A symbol of Armenian national identity, the duduk oboe is a double-reed wind instrument whose roots go back to the times of the Armenian king Tigran the Great (95-55 BC).
Made from the wood of an apricot tree, the Armenian duduk is distinctive in construction and performance technique and characterised by a warm and soft timbre.
Duduk music accompanies popular Armenian traditional songs and dances and is played at social events such as weddings, anniversaries, and funerals. In 2005, UNESCO proclaimed it a Masterpiece of the Intangible Heritage of Humanity.
The Armenian diaspora that developed in the wake of the 1915 massacres is now vast -- around eight to 10 million people according to estimates -- and it includes some famous figures.
Reality TV superstar Kim Kardashian, the late singer Charles Aznavour, Hollywood’s Cher and France’s football World Cup-winning striker Youri Djorkaeff all have roots in Armenia.
The politically influential diaspora is strongest in Russia (1.5 million), followed by the United States (1.3 million) and France (400,000).
Paris, France (AFP) | In a medical first, a mother who received a uterus transplant from a dead donor gave birth to a healthy baby, researchers reported Wednesday.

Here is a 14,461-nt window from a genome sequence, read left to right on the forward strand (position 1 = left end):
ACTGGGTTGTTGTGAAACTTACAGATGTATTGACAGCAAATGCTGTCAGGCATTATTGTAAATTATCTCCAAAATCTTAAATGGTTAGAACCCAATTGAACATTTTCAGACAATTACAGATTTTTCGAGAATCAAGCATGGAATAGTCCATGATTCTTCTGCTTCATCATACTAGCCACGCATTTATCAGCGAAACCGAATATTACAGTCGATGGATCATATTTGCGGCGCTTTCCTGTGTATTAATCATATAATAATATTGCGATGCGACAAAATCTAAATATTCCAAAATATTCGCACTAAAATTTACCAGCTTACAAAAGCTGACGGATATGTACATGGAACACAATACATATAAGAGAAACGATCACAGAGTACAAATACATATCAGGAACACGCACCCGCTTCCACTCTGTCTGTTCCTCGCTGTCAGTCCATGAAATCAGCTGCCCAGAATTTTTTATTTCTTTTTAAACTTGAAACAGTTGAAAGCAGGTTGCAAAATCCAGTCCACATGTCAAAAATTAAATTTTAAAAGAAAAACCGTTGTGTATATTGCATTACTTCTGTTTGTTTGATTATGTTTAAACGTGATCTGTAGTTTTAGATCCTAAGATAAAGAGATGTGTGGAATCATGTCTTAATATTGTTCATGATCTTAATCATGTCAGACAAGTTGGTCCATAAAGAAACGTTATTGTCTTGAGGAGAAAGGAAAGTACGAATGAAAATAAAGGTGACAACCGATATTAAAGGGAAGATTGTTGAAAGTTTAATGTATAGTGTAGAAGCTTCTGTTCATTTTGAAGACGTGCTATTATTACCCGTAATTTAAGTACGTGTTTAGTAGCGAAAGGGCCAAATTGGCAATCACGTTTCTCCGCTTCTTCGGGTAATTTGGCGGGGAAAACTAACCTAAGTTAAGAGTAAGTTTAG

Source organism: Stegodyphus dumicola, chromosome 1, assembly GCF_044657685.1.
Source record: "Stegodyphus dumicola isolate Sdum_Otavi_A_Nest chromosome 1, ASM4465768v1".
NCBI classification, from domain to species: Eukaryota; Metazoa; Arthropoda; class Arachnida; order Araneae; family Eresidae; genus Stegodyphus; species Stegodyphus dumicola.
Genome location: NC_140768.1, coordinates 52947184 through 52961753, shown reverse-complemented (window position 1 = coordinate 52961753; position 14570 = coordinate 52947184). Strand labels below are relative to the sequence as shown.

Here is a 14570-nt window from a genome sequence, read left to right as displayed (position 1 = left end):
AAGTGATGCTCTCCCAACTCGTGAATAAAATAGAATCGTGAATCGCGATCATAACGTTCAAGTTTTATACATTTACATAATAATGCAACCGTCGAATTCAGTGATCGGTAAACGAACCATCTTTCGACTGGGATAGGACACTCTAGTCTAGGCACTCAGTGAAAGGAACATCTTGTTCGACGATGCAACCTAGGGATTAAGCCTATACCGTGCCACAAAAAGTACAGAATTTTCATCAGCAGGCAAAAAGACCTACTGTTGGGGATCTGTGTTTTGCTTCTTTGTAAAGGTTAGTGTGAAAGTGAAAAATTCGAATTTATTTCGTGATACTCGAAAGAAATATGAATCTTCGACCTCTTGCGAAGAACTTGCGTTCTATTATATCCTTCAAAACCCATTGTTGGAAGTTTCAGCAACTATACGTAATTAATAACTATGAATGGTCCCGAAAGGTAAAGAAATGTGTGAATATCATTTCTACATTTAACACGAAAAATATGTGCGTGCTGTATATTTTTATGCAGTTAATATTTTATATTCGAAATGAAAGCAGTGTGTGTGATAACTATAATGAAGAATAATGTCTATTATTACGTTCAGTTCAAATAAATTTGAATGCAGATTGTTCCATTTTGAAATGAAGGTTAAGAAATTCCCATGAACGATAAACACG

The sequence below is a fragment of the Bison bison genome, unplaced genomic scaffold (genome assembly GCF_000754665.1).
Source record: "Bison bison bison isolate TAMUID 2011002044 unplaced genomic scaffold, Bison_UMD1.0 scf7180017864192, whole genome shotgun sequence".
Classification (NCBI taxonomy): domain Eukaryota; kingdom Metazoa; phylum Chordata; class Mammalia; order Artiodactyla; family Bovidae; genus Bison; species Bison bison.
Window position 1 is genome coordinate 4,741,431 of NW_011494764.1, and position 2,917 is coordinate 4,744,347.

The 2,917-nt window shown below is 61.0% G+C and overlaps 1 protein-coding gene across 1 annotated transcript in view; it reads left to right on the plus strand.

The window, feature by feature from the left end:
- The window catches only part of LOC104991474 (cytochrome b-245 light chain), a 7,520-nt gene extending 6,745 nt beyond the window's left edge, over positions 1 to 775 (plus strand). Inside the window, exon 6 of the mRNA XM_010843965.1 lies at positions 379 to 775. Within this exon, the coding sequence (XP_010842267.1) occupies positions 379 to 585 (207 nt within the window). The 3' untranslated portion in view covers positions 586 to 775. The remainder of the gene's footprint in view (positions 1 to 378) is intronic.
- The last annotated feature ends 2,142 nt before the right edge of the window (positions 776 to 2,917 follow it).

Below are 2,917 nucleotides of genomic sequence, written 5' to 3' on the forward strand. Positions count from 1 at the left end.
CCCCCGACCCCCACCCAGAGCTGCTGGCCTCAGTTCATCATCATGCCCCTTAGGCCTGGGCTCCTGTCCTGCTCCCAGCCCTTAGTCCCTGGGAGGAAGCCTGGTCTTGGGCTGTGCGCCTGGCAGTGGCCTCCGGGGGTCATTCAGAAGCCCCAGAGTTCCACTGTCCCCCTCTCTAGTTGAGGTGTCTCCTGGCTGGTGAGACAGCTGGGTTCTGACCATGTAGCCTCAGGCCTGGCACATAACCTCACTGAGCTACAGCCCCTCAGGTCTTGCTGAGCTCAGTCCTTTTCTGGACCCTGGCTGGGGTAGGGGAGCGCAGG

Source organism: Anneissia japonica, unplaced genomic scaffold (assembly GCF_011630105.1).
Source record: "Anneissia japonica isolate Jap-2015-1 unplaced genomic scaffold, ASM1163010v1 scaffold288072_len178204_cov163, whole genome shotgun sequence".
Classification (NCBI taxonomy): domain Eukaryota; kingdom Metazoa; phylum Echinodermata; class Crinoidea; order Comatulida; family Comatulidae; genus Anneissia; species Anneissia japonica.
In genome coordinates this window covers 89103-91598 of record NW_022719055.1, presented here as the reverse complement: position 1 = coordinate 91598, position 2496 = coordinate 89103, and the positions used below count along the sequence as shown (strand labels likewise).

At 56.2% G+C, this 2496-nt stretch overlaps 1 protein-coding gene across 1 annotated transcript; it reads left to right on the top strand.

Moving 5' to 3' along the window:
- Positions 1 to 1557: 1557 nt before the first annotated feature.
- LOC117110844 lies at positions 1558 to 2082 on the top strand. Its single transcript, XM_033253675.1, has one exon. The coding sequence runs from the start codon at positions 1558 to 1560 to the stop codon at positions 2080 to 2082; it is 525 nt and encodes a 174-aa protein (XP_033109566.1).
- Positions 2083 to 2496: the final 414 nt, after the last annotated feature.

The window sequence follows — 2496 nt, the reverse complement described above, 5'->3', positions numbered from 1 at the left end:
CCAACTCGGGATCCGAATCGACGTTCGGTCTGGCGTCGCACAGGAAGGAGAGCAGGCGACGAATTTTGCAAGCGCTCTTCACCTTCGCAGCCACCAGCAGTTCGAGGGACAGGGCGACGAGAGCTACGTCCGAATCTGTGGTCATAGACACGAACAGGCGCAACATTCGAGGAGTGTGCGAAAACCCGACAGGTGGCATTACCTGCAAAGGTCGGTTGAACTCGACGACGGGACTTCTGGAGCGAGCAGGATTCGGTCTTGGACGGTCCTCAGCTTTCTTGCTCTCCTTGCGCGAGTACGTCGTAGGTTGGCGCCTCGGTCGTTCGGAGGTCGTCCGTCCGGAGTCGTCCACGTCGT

The breakthrough operation, performed in September 2016 in Sao Paulo, Brazil, shows that such transplants are feasible and could help thousands of women unable to have children due to uterine problems, according to a study published in The Lancet.
The baby girl was born in December 2017, the medical journal added.
Until recently, the only options available to women with so-called uterine infertility were adoption or the services of a surrogate mother.
The first successful childbirth following uterine transplant from a living donor took place in 2014 in Sweden, and there have been 10 others since then.
But there are far more women in need of transplants than there are potential live donors, so doctors wanted to find out if the procedure could work using the uterus of a woman who had died.
Ten attempts were made -- in the United States, the Czech Republic, and Turkey -- before the success reported Wednesday.
Infertility affects 10 to 15 percent of couples.
Of this group, one in 500 women have problems with their uterus -- due, for example, to a malformation, hysterectomy, or infection -- that prevent them from becoming pregnant and carrying a child to term.
"Our results provide a proof-of-concept for a new option for women with uterine infertility," said Dani Ejzenberg, a doctor at the teaching hospital of the University of Sao Paulo.
He described the procedure as a "medical milestone".